Difficult Beginnings: Singapore Remembers Its Painful Past

Dark, dirty and cramped. It's a far cry from what visitors today know about the tiny nation-state of Singapore.

But this was life in Singapore's Chinatown only decades ago, and tourists looking for a slice of authentic history would be well advised to visit the Chinatown Heritage Centre.

Built five years ago and located in the heart of Chinatown, the museum occupies three restored shophouses on bustling Pagoda Street.

Why shophouses? Because that was where the first crop of Chinese immigrants to Singapore lived -- in dark, windowless cubicles, often shared by as many as 10 people.

They had risked their lives fleeing China in search of what they hoped would be a better future in Singapore.

Packed into wooden boats, or Chinese junks, these brave but desperate men and women took to the seas for a journey that could take weeks or months, depending on the monsoon.

Many fell sick amid the cramped, unsanitary conditions, and many were thrown overboard since there were few means of treating the sick en-route to Singapore.

Starting Afresh in a New Country

One of the first things these early settlers would do upon reaching their new home would be to give thanks to the Taoist sea-goddess, Ma Zu, the guardian of seafarers and fishermen. The oldest Chinese temple in Singapore, Thian Hock Keng, was built in the early 19th century to do just that.

Not suprisingly, most immigrants had carried very little with them -- an umbrella, two sets of clothes and those few possessions deemed too precious to leave behind.

The small proportion of skilled immigrants brought a little more -- a tailor's small, battered case, holding some cloth, a ruler and a wooden pillow, or an accountant's box, with his trusted abacus and a pair of worn-out shoes.

The museum effectively recreates the dingy, claustrophobic conditions of life in shophouse cubicles. The lighting remains dim, and sounds of people hawking goods and services echo throughout the space.

Recreated street markets suggest the bustling, vibrant activity of Chinatown as it expanded through the years. Once known as the place where the day never ended, the night markets show the variety of vegetables and meats on sale.

Admittedly, some of it may be a little too exotic for some tastes.

There's a vat of what looks like turtle soup -- with two unfortunate turtles floating in it -- and a basket with a snake ready to be cooked. (I should hasten to add that all of it is fake, and no animals were harmed in the construction of this museum.)

However, the medicinal properties of these exotic creatures continue to intrigue many Chinese.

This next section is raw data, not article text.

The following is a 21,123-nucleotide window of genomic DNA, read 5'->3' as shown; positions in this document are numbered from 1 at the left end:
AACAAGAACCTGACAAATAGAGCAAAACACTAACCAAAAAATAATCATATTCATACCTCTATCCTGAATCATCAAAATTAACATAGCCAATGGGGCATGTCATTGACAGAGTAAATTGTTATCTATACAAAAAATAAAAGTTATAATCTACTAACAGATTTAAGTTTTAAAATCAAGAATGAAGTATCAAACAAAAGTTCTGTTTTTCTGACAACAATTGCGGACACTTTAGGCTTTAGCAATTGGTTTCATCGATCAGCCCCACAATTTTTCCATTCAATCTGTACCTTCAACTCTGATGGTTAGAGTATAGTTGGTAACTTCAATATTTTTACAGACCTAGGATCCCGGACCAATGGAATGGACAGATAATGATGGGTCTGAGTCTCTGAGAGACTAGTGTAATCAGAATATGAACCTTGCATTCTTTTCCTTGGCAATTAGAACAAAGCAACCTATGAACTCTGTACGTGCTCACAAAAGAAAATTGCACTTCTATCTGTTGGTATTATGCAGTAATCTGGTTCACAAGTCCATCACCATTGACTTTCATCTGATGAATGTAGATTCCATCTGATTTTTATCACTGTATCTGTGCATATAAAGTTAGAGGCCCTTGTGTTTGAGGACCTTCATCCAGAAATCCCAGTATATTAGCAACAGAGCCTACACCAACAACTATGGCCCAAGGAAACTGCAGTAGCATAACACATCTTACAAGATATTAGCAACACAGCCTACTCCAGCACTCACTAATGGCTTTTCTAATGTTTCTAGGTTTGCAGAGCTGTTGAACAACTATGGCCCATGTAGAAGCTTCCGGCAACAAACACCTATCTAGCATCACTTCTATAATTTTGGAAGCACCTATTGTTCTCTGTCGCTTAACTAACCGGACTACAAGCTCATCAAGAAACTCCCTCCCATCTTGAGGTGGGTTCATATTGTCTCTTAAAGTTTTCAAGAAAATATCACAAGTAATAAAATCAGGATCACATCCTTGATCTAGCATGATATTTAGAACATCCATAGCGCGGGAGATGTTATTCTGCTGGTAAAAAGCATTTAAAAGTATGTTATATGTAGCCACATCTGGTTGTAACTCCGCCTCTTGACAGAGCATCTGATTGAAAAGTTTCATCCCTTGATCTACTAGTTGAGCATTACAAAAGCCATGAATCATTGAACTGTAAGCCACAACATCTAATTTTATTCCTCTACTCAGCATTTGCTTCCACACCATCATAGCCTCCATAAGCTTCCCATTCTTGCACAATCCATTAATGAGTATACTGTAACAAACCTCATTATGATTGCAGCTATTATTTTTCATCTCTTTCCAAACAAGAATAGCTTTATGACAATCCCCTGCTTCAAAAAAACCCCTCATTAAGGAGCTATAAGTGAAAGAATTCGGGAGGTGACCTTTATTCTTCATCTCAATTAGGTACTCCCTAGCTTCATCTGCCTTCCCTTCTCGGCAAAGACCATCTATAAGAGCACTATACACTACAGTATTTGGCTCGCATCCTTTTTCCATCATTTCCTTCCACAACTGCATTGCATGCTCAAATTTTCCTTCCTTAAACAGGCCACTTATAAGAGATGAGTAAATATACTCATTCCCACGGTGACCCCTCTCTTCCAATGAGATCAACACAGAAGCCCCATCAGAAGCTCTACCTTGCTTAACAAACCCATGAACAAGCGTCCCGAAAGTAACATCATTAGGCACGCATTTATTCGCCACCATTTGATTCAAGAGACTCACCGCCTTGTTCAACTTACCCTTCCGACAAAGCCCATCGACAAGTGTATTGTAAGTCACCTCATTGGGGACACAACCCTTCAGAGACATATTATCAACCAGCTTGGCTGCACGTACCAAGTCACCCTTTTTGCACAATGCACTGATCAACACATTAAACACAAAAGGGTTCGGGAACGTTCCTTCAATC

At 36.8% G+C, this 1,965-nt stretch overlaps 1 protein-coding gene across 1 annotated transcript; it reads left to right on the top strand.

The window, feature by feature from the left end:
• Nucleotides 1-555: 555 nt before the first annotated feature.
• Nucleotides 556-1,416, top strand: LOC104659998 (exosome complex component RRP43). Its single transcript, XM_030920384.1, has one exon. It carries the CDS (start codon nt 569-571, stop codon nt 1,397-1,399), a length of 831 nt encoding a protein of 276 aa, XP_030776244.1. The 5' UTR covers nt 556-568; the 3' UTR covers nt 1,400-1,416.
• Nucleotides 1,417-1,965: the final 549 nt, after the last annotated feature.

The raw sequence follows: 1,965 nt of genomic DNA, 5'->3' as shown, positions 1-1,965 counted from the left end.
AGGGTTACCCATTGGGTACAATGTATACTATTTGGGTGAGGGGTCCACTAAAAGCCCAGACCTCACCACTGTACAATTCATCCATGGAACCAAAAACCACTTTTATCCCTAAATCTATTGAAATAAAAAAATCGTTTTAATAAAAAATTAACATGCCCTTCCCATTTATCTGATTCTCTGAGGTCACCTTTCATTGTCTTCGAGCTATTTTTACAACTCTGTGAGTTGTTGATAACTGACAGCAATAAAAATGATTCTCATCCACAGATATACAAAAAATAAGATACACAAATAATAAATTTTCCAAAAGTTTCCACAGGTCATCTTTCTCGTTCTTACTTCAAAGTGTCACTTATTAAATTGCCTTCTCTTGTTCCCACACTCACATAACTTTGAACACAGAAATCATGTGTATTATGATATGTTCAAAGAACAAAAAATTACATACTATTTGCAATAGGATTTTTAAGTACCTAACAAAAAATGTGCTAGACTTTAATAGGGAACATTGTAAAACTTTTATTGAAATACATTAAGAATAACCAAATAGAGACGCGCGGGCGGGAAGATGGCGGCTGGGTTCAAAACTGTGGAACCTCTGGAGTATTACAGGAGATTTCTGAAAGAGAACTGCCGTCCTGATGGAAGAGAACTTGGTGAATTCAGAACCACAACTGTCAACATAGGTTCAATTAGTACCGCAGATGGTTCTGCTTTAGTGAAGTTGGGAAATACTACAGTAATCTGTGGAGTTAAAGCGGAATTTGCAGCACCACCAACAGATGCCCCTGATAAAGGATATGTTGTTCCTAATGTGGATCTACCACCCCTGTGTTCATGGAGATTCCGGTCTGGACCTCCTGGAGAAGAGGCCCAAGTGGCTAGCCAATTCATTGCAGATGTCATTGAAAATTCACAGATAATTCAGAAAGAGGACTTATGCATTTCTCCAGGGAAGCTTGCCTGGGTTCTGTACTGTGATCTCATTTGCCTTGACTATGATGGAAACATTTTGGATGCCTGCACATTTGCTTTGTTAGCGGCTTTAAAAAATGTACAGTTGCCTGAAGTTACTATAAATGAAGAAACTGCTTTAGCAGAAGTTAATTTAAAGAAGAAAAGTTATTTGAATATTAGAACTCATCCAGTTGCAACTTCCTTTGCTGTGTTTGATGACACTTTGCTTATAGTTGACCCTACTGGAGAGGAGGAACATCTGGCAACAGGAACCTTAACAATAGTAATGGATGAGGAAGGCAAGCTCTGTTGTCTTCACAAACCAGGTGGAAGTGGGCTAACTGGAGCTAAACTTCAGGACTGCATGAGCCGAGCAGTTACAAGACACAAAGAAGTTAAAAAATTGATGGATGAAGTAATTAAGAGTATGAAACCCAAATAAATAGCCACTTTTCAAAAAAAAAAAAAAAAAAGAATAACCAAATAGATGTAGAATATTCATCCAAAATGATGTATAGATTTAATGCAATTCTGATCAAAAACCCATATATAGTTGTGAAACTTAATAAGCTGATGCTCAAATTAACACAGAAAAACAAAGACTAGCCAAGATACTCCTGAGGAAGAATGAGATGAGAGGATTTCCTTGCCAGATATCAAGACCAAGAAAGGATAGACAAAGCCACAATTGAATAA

One belief is that the consumption of certain animal parts will benefit the corresponding human part. And years ago, one of the most popular remedies were liquids that could only be described as "penis wines." Bear in mind this was a good 50 to 70 years before Viagra made waves in the West.

The Darker Side of Chinatown

Continued poverty. Overcrowded, dank homes. The threat of disease. Such conditions led some men and women to turn to gambling, prostitution, opium smoking and secret "gangster" societies.

An opium pipe lies next to a bed in the cubicle once occupied by four day laborers, known as coolies. One room is made up to look like a prostitute's den, complete with a red light over the doorway.

Former shophouse residents were consulted to lend authenticity -- women who worked on construction sites, a hawker's children, a prostitute turned author.

At the end of a narrow hallway lies a charcoal-stained kitchen with old utensils and a traditional wood-burning stove. Next to it is the shared bathroom: The lack of a flush meant that residents would use a simple bucket as a toilet, which would then be picked up by garbage collectors.

And then there are the "death houses," the most moving sight in the museum. There, on Sago Lane, the terminally ill would come to die.

These death houses originated in a Chinese belief that it was unlucky to die at home. Those who could afford it would pay the owners a fee to die there.

During their funeral, paper models of precious possessions would be burnt to ensure that the dead would not want for anything in their after-life.

That custom persists today, with paper models of mobile phones, laptops and credit cards.

Times change.

The fact that Singapore is remembering and preserving its history signals change.

As part of its modernization drive, a number of the country's old streets were razed to make way for newer developments in the 1970s and 1980s. It was only in the 1990s that the government decided to conserve some of Chinatown's shophouses.

The museum reflects another effort in that direction. Carrie Kwik, of the Singapore Tourism Board, told ABC News that the Centre "strives to re-create as closely as possible, the actual conditions and experiences of the immigrants in Chinatown."

"The experience," she added, "is very real, intense and quite unforgettable."